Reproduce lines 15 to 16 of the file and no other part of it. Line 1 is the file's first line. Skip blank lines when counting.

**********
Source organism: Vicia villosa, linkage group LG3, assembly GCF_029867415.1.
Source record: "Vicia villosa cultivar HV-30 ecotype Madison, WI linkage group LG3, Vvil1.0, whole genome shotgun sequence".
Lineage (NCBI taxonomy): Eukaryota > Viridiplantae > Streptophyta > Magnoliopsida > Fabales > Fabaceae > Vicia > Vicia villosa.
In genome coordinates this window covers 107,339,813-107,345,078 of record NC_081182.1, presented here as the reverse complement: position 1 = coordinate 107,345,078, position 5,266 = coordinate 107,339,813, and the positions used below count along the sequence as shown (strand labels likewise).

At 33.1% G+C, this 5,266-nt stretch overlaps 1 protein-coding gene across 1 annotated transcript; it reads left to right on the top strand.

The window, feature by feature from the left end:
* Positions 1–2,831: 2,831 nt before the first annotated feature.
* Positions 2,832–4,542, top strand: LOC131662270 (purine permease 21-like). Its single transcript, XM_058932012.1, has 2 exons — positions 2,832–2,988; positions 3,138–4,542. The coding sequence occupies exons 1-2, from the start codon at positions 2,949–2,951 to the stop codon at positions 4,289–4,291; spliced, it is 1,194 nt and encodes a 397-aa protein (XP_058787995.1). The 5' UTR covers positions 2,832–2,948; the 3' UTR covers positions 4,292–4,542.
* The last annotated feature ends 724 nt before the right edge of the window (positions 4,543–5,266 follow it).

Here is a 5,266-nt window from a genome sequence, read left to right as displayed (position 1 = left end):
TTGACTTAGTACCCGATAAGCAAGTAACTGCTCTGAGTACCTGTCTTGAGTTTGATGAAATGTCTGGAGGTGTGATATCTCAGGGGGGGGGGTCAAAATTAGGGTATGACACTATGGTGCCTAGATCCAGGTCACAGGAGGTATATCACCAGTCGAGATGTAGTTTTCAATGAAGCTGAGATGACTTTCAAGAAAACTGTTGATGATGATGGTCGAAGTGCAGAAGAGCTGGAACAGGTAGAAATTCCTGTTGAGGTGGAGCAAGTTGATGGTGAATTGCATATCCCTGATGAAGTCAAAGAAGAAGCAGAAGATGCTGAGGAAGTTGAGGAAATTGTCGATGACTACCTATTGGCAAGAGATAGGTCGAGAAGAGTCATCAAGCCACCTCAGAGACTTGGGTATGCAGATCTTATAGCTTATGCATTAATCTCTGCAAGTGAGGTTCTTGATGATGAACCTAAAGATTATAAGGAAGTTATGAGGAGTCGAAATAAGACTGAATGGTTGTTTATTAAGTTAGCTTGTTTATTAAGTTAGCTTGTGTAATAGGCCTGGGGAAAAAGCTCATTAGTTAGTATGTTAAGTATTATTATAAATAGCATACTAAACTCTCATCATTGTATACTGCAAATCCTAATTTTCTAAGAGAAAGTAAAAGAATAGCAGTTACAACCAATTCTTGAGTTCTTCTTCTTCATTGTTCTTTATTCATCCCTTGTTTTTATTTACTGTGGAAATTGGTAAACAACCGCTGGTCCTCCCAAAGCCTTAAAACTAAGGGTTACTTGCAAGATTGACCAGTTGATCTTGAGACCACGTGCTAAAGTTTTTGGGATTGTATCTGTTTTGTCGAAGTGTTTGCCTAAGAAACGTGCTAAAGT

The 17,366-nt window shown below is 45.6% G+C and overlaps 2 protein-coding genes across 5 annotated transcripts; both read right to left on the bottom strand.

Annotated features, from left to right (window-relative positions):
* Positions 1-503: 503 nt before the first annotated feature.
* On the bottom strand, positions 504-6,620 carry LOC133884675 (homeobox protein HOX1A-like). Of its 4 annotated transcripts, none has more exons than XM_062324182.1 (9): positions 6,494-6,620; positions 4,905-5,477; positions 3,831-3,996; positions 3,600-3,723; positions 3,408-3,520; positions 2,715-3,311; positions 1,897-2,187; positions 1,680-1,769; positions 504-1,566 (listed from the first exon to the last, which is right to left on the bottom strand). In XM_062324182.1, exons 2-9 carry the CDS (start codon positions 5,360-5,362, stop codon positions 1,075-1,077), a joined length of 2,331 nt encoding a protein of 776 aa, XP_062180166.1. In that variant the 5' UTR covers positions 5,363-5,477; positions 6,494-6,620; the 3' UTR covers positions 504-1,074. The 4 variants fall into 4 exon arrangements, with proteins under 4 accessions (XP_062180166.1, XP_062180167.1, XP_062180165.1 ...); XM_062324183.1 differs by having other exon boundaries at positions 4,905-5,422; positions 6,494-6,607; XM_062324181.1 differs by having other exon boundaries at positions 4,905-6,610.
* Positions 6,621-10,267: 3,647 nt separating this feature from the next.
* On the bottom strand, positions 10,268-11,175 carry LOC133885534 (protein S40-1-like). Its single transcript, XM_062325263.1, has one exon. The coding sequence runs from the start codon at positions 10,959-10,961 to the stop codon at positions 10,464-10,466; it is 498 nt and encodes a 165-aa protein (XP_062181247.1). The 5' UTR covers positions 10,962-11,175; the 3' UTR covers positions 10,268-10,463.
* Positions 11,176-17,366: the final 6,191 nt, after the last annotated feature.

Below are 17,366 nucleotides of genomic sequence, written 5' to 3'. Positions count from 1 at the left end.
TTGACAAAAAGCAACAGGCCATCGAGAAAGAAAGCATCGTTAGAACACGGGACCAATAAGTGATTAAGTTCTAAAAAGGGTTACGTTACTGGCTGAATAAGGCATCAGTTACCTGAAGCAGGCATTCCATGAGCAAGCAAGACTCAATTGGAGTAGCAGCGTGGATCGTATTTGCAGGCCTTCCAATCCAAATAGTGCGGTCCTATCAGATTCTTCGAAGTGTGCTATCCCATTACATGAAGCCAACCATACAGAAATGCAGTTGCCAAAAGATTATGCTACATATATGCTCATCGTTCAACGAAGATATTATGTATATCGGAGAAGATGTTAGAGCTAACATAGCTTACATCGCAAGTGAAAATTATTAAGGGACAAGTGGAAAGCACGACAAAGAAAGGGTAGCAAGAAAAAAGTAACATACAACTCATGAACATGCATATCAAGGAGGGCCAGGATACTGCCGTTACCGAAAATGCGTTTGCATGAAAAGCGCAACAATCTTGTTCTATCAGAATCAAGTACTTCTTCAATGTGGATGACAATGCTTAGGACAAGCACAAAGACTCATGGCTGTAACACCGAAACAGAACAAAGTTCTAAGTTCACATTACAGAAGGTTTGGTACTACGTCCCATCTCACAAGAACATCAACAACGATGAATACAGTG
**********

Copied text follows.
* On the bottom strand, positions 504-6,620 carry LOC133884675 (homeobox protein HOX1A-like). Of its 4 annotated transcripts, none has more exons than XM_062324182.1 (9): positions 6,494-6,620; positions 4,905-5,477; positions 3,831-3,996; positions 3,600-3,723; positions 3,408-3,520; positions 2,715-3,311; positions 1,897-2,187; positions 1,680-1,769; positions 504-1,566 (listed from the first exon to the last, which is right to left on the bottom strand). In XM_062324182.1, exons 2-9 carry the CDS (start codon positions 5,360-5,362, stop codon positions 1,075-1,077), a joined length of 2,331 nt encoding a protein of 776 aa, XP_062180166.1. In that variant the 5' UTR covers positions 5,363-5,477; positions 6,494-6,620; the 3' UTR covers positions 504-1,074. The 4 variants fall into 4 exon arrangements, with proteins under 4 accessions (XP_062180166.1, XP_062180167.1, XP_062180165.1 ...); XM_062324183.1 differs by having other exon boundaries at positions 4,905-5,422; positions 6,494-6,607; XM_062324181.1 differs by having other exon boundaries at positions 4,905-6,610.
* Positions 6,621-10,267: 3,647 nt separating this feature from the next.